Our own minds can lead us astray; we humans are subject to numerous logical fallacies, the most common of which is “confirmation bias” in which we tend to seek out or only believe sources that agree with our pre-existing belief system or subject conflicting evidence to much more rigorous standards of proof. We also are inclined to see patterns where none exist, blindly engage in group think, prefer stories to statistics, and be totally unaware of how our cultural backgrounds radically tilt our world view. The more you travel the globe, the more you realize how many different ways there are to perceive reality.
Our proclivity to live in denial about the extent of our mind’s frames, the way we interpret what happens to us, the stories we choose to tell ourselves about the events that happen to us all leave us less able to deal effectively with a rapidly changing world. A healthy skepticism, a willingness to step outside ourselves, a passion of developing our self -awareness: all these are powerful tools that will serve us well to acquire and hone.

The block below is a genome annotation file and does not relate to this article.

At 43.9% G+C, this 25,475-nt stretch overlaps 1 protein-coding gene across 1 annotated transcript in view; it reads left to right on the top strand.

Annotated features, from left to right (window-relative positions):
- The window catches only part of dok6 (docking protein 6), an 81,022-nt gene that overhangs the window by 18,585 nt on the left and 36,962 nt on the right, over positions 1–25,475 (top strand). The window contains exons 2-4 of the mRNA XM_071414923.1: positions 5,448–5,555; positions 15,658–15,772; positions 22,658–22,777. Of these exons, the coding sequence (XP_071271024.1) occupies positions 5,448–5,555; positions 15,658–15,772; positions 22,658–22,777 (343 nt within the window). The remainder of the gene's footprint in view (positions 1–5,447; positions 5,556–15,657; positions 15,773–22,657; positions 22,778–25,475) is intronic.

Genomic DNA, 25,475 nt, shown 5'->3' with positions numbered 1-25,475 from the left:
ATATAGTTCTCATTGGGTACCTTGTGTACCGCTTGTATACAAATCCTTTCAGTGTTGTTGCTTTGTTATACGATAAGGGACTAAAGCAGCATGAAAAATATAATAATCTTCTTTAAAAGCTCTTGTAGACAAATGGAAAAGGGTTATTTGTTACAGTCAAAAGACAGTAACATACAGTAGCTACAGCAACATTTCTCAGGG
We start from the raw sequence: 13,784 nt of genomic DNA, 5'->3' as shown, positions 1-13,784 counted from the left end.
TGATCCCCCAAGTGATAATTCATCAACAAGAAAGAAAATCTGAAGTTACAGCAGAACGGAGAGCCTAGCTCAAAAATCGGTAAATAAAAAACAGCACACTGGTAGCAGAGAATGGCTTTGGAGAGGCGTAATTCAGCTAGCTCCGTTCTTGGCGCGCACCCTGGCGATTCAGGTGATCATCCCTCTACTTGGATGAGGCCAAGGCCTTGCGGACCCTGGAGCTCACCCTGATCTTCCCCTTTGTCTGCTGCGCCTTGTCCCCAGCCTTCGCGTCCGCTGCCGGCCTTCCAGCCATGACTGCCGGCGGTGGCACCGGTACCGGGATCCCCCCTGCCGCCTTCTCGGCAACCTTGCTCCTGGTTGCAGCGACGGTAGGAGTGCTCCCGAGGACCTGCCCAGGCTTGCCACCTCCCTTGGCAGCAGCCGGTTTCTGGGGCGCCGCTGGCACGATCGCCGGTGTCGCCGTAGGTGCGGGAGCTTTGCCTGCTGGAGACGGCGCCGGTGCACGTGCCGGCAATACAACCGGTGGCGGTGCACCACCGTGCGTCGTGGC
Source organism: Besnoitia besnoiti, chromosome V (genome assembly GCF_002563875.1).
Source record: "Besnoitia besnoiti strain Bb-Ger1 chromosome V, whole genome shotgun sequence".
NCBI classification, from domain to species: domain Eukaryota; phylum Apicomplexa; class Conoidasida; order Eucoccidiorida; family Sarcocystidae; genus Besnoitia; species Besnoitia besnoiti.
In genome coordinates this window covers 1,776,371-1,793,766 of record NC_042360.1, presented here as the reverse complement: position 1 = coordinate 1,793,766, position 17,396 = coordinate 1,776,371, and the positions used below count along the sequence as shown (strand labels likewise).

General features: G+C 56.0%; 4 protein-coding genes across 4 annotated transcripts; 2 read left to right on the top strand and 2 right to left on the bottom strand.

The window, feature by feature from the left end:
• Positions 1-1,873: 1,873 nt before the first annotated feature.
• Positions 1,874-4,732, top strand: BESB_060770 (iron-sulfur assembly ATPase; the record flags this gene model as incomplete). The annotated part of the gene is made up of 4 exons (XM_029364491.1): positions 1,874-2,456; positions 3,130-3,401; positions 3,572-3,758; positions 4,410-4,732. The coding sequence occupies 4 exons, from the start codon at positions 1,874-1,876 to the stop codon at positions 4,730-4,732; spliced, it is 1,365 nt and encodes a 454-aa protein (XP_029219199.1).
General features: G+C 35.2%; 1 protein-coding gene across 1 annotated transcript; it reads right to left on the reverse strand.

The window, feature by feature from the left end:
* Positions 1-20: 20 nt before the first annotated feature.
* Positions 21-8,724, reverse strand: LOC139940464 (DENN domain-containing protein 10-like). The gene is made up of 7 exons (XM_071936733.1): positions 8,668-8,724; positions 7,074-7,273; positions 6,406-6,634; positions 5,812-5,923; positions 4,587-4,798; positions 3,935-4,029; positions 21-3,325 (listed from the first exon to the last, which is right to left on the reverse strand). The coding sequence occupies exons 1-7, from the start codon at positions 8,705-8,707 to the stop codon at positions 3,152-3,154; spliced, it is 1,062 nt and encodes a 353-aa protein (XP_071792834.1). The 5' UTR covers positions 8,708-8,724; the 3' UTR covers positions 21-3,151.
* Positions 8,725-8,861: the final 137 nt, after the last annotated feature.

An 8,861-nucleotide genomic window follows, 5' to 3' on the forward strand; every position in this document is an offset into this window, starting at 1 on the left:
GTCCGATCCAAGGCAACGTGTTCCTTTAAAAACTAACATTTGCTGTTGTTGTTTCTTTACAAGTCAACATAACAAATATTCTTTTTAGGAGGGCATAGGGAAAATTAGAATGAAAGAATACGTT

“If a problem can’t be solved within the frame it was conceived, the solution lies in reframing the problem.” – Brian McGreevy
“It is difficult to see the picture when you are inside the frame.” – Unk.
“He who frames the question wins the debate.” – Randall Terry
“How little do they see what really is, who frame their hasty judgment upon that which seems.” – Daniel Webster
“Get into the habit of imagining an alternate scenario. By posing such ‘imagine if’ questions we can distance ourselves from the frames, cues, anchors and rhetoric that might be affecting us.” – Noreena Hertz
As always, I share what I most want/need to learn. – Nathan S. Collier